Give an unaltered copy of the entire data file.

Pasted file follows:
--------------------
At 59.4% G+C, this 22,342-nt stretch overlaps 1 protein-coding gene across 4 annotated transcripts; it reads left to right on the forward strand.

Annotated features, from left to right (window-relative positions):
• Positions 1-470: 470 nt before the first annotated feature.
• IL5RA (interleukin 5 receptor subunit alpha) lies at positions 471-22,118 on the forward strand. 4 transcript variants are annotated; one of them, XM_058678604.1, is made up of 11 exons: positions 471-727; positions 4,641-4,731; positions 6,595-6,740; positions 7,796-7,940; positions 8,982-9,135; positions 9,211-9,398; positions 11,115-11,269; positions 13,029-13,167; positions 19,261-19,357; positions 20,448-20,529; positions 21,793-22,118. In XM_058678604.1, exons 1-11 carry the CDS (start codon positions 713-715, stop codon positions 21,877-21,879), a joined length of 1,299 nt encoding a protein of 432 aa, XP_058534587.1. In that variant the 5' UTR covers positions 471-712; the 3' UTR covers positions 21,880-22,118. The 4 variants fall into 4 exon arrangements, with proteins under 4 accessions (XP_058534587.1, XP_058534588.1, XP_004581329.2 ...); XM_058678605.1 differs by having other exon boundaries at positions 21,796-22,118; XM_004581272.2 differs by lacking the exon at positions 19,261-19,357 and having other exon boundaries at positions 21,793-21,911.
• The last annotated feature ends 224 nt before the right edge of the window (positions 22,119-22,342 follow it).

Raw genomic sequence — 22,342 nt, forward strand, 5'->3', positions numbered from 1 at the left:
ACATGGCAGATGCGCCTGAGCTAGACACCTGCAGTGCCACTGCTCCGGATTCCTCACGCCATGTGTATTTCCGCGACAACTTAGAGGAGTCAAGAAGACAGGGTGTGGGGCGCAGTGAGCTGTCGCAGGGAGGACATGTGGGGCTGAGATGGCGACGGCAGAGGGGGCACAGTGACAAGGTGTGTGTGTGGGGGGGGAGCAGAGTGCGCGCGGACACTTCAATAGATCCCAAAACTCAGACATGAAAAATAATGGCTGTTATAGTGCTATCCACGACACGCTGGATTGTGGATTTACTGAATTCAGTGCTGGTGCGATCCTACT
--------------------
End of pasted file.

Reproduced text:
At 59.4% G+C, this 22,342-nt stretch overlaps 1 protein-coding gene across 4 annotated transcripts; it reads left to right on the forward strand.

Annotated features, from left to right (window-relative positions):
• Positions 1-470: 470 nt before the first annotated feature.
• IL5RA (interleukin 5 receptor subunit alpha) lies at positions 471-22,118 on the forward strand. 4 transcript variants are annotated; one of them, XM_058678604.1, is made up of 11 exons: positions 471-727; positions 4,641-4,731; positions 6,595-6,740; positions 7,796-7,940; positions 8,982-9,135; positions 9,211-9,398; positions 11,115-11,269; positions 13,029-13,167; positions 19,261-19,357; positions 20,448-20,529; positions 21,793-22,118. In XM_058678604.1, exons 1-11 carry the CDS (start codon positions 713-715, stop codon positions 21,877-21,879), a joined length of 1,299 nt encoding a protein of 432 aa, XP_058534587.1. In that variant the 5' UTR covers positions 471-712; the 3' UTR covers positions 21,880-22,118. The 4 variants fall into 4 exon arrangements, with proteins under 4 accessions (XP_058534587.1, XP_058534588.1, XP_004581329.2 ...); XM_058678605.1 differs by having other exon boundaries at positions 21,796-22,118; XM_004581272.2 differs by lacking the exon at positions 19,261-19,357 and having other exon boundaries at positions 21,793-21,911.
• The last annotated feature ends 224 nt before the right edge of the window (positions 22,119-22,342 follow it).

Raw genomic sequence — 22,342 nt, forward strand, 5'->3', positions numbered from 1 at the left:
ACATGGCAGATGCGCCTGAGCTAGACACCTGCAGTGCCACTGCTCCGGATTCCTCACGCCATGTGTATTTCCGCGACAACTTAGAGGAGTCAAGAAGACAGGGTGTGGGGCGCAGTGAGCTGTCGCAGGGAGGACATGTGGGGCTGAGATGGCGACGGCAGAGGGGGCACAGTGACAAGGTGTGTGTGTGGGGGGGGAGCAGAGTGCGCGCGGACACTTCAATAGATCCCAAAACTCAGACATGAAAAATAATGGCTGTTATAGTGCTATCCACGACACGCTGGATTGTGGATTTACTGAATTCAGTGCTGGTGCGATCCTACT